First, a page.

JQ: Why do you think your medium and this platform is important in highlighting such history?
JGM: Through creating a non-traditional altar in honoring this specific history, a greater awareness and sensitivity has arisen in respect to the duality of Bronzeville, Little Tokyo. I connect each form of expression offered in the programming, to the different ways we learn.

In taking apart the history of Bronzeville, Little Tokyo, it only seems natural to utilize multiple platforms in the effort to inclusively represent such a diverse era. While this narrative unravels with various limbs, we are presented with rich, extensive and even complex content surrounding specific communities and cultures. By providing the audience with an opportunity to interact with memory and physical space through the engagement of one’s own senses, it can become a very personal and integrative experience. An experience that is decisive and holistic, in ideally giving the history a well-rounded voice.

(Pictured: Jennifer Gutierrez Morgan on site at Union Center for the Arts).

sanborn2Francis Cullado, Executive Director of Visual Communications, is also Executive Producer of Bronzeville, Little Tokyo. He joins FfF for a second year of collaboration and is responsible for helping to jump-start FfF Interactive* in Little Tokyo through the Los Angeles Asian Pacific Film Festival.

FfF: What makes “Bronzeville, Little Tokyo” relevant to our current times?
FC: With our neighborhoods in constant transition, it’s good to remember the history of places. I’ve always felt that if residence and stakeholders of a place know it’s history, they would able to temporally locate themselves in this space and be more invested in the neighborhood.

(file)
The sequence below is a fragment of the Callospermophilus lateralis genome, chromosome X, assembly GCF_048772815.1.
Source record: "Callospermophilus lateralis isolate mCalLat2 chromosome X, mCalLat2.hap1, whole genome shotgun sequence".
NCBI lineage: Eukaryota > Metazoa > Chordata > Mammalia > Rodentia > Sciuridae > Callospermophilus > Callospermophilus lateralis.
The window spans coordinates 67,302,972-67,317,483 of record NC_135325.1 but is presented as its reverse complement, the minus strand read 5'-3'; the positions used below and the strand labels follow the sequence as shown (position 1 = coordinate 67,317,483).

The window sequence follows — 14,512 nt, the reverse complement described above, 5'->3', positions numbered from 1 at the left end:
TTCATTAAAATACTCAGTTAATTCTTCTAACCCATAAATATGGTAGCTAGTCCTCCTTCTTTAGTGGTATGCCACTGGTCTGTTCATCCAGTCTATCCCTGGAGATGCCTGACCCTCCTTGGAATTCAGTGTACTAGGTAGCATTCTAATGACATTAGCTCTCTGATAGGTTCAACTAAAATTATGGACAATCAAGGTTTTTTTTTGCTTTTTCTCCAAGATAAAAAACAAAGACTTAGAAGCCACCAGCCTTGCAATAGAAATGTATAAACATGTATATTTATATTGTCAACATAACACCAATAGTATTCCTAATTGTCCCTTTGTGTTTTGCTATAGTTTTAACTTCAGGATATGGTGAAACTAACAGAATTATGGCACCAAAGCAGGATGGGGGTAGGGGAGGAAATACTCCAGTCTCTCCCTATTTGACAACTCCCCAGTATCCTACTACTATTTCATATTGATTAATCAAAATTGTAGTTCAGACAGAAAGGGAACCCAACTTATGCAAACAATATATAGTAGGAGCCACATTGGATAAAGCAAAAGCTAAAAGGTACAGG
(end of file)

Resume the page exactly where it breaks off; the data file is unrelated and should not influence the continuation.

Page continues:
FfF: What would be the most important thing you would want the audience to take away from experiencing “Bronzeville, Little Tokyo?”
FC: That Little Tokyo has a rich history, that’s not monolithically about Japanese and Japanese Americans. It was an intersection of people of color within Los Angeles.

FfF: Why do you this platform is important in highlighting such history?
FC: I think it’s a great medium, not just to reach new, younger audiences, but everyone through an engaging, immersive platform.

(Pictured: A view of Little Tokyo in the early 50s shows remnants of Bronzeville. (Sanborn Fire Insurance Atlas, Volume 2, Sheet 161, 1951).

These are just a few voices from the multitude of hearts, brains, and sheer talent that came together for this project. There are no words to describe the lessons, gifts, and magic that comes from indie-doc-art/site-specific installations/collaborative projects like this. All I know is that there has been something bigger than us present, guiding us through the process and showing us the light that is this particular story to tell. We are honored to be remembering all the souls that lived on these streets and filled these blocks with their spirit. We hope this site-activation of the only historically preserved block left in Little Tokyo brings us all a little bit closer and inspires more meaningful collaborations to come.


*Bronzeville, Little Tokyo is the second installment of FfF Interactive, a neighborhood-based immersive media initiative of FORM follows FUNCTION. The free 2-day program will run from April 29-30, and will feature an interactive media installation, a 360° virtual reality presentation, and a live Jazz performance on Historic First Street North. Learn more here.

Bronzeville, Little Tokyo is part of #MyFSN, a Little Tokyo community movement to reverse a history of being pushed out of our historic neighborhood essential to the sustainable future of Little Tokyo.

Funded by California Arts Council, with support from Little Tokyo Service Center +LAB.